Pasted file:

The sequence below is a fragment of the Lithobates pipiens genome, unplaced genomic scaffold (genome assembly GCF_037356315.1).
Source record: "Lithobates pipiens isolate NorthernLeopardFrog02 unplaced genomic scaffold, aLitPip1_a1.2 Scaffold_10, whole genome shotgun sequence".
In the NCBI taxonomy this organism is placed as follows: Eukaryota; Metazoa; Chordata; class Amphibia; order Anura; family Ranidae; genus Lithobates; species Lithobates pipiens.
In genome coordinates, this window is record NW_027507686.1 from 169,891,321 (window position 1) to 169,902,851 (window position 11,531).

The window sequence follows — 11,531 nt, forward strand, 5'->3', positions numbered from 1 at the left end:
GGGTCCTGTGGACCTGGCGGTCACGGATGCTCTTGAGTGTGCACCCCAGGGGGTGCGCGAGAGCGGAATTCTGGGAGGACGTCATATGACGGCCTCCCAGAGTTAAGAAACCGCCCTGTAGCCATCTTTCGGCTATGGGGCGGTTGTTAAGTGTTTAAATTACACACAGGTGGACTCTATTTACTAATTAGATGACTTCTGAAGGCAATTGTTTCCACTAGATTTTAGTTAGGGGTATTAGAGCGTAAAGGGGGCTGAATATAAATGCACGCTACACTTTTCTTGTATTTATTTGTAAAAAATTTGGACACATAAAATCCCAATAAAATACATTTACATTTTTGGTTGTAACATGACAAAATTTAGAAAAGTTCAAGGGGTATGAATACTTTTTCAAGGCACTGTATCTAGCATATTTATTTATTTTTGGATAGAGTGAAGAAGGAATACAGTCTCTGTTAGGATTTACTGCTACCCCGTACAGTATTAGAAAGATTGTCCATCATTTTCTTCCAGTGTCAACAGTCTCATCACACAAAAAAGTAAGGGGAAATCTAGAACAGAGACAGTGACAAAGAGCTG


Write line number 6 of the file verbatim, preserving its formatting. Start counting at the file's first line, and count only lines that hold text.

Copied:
GGGTCCTGTGGACCTGGCGGTCACGGATGCTCTTGAGTGTGCACCCCAGGGGGTGCGCGAGAGCGGAATTCTGGGAGGACGTCATATGACGGCCTCCCAGAGTTAAGAAACCGCCCTGTAGCCATCTTTCGGCTATGGGGCGGTTGTTAAGTGTTTAAATTACACACAGGTGGACTCTATTTACTAATTAGATGACTTCTGAAGGCAATTGTTTCCACTAGATTTTAGTTAGGGGTATTAGAGCGTAAAGGGGGCTGAATATAAATGCACGCTACACTTTTCTTGTATTTATTTGTAAAAAATTTGGACACATAAAATCCCAATAAAATACATTTACATTTTTGGTTGTAACATGACAAAATTTAGAAAAGTTCAAGGGGTATGAATACTTTTTCAAGGCACTGTATCTAGCATATTTATTTATTTTTGGATAGAGTGAAGAAGGAATACAGTCTCTGTTAGGATTTACTGCTACCCCGTACAGTATTAGAAAGATTGTCCATCATTTTCTTCCAGTGTCAACAGTCTCATCACACAAAAAAGTAAGGGGAAATCTAGAACAGAGACAGTGACAAAGAGCTG